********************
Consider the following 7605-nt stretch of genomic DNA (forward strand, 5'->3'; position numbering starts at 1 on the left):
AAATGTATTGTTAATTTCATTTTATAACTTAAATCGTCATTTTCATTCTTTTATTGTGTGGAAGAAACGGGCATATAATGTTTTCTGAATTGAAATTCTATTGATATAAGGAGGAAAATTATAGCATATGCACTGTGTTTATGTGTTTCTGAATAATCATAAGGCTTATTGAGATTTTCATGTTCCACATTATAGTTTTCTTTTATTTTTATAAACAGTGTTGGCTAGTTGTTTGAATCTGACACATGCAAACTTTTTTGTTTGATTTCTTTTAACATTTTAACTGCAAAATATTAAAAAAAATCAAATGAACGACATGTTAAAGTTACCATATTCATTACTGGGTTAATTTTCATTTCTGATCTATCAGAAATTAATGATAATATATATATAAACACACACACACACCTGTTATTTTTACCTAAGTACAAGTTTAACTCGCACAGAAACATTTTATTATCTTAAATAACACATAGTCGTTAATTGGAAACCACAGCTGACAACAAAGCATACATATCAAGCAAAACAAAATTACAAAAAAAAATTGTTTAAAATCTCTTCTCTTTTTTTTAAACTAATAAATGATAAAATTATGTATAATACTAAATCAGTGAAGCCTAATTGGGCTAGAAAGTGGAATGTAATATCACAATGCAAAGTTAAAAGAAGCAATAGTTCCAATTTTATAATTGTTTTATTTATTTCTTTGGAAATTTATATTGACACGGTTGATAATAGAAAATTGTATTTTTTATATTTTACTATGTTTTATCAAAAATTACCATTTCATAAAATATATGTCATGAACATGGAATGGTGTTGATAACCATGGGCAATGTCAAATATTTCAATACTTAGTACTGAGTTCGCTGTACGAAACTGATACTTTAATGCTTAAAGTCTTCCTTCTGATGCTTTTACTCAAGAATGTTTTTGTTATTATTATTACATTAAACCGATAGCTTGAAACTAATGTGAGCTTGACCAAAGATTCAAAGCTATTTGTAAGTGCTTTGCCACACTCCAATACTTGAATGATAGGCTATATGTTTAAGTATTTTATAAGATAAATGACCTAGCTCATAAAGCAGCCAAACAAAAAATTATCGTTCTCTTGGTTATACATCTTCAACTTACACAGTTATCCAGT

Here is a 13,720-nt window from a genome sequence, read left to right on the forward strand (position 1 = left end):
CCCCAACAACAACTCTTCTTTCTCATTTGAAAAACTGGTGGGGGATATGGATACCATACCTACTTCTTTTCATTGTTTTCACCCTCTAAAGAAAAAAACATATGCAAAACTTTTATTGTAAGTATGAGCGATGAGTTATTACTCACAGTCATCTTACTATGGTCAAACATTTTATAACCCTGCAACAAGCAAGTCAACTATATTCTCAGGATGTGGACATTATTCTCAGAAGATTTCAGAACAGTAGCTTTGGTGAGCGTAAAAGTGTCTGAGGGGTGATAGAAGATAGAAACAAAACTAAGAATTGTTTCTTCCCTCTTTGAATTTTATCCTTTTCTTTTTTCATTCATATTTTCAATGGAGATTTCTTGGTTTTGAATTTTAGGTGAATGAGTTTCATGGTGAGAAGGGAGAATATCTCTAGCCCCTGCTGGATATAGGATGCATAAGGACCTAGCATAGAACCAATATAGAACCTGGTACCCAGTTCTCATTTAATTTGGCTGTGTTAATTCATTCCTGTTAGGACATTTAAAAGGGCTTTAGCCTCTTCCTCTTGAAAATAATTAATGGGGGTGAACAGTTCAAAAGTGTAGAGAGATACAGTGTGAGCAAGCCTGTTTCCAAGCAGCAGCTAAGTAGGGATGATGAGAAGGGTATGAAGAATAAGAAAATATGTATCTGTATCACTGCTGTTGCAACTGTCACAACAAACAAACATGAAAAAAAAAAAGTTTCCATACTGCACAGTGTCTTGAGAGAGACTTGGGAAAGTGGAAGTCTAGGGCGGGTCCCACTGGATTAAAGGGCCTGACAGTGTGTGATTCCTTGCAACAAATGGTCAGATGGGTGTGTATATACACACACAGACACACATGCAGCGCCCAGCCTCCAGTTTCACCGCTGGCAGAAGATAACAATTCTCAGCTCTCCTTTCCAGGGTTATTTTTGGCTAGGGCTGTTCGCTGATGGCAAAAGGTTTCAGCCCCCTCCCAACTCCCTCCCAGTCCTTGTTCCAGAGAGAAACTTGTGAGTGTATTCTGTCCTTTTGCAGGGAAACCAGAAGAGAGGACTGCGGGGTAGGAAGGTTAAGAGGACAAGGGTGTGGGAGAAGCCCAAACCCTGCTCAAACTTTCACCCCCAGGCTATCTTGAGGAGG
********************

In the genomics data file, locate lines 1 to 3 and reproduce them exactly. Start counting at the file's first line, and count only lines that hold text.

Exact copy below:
Consider the following 7605-nt stretch of genomic DNA (forward strand, 5'->3'; position numbering starts at 1 on the left):
AAATGTATTGTTAATTTCATTTTATAACTTAAATCGTCATTTTCATTCTTTTATTGTGTGGAAGAAACGGGCATATAATGTTTTCTGAATTGAAATTCTATTGATATAAGGAGGAAAATTATAGCATATGCACTGTGTTTATGTGTTTCTGAATAATCATAAGGCTTATTGAGATTTTCATGTTCCACATTATAGTTTTCTTTTATTTTTATAAACAGTGTTGGCTAGTTGTTTGAATCTGACACATGCAAACTTTTTTGTTTGATTTCTTTTAACATTTTAACTGCAAAATATTAAAAAAAATCAAATGAACGACATGTTAAAGTTACCATATTCATTACTGGGTTAATTTTCATTTCTGATCTATCAGAAATTAATGATAATATATATATAAACACACACACACACCTGTTATTTTTACCTAAGTACAAGTTTAACTCGCACAGAAACATTTTATTATCTTAAATAACACATAGTCGTTAATTGGAAACCACAGCTGACAACAAAGCATACATATCAAGCAAAACAAAATTACAAAAAAAAATTGTTTAAAATCTCTTCTCTTTTTTTTAAACTAATAAATGATAAAATTATGTATAATACTAAATCAGTGAAGCCTAATTGGGCTAGAAAGTGGAATGTAATATCACAATGCAAAGTTAAAAGAAGCAATAGTTCCAATTTTATAATTGTTTTATTTATTTCTTTGGAAATTTATATTGACACGGTTGATAATAGAAAATTGTATTTTTTATATTTTACTATGTTTTATCAAAAATTACCATTTCATAAAATATATGTCATGAACATGGAATGGTGTTGATAACCATGGGCAATGTCAAATATTTCAATACTTAGTACTGAGTTCGCTGTACGAAACTGATACTTTAATGCTTAAAGTCTTCCTTCTGATGCTTTTACTCAAGAATGTTTTTGTTATTATTATTACATTAAACCGATAGCTTGAAACTAATGTGAGCTTGACCAAAGATTCAAAGCTATTTGTAAGTGCTTTGCCACACTCCAATACTTGAATGATAGGCTATATGTTTAAGTATTTTATAAGATAAATGACCTAGCTCATAAAGCAGCCAAACAAAAAATTATCGTTCTCTTGGTTATACATCTTCAACTTACACAGTTATCCAGT

Here is a 13,720-nt window from a genome sequence, read left to right on the forward strand (position 1 = left end):